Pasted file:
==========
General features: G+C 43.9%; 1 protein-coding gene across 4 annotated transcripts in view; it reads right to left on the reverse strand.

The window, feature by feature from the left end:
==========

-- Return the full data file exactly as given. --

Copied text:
General features: G+C 43.9%; 1 protein-coding gene across 4 annotated transcripts in view; it reads right to left on the reverse strand.

The window, feature by feature from the left end: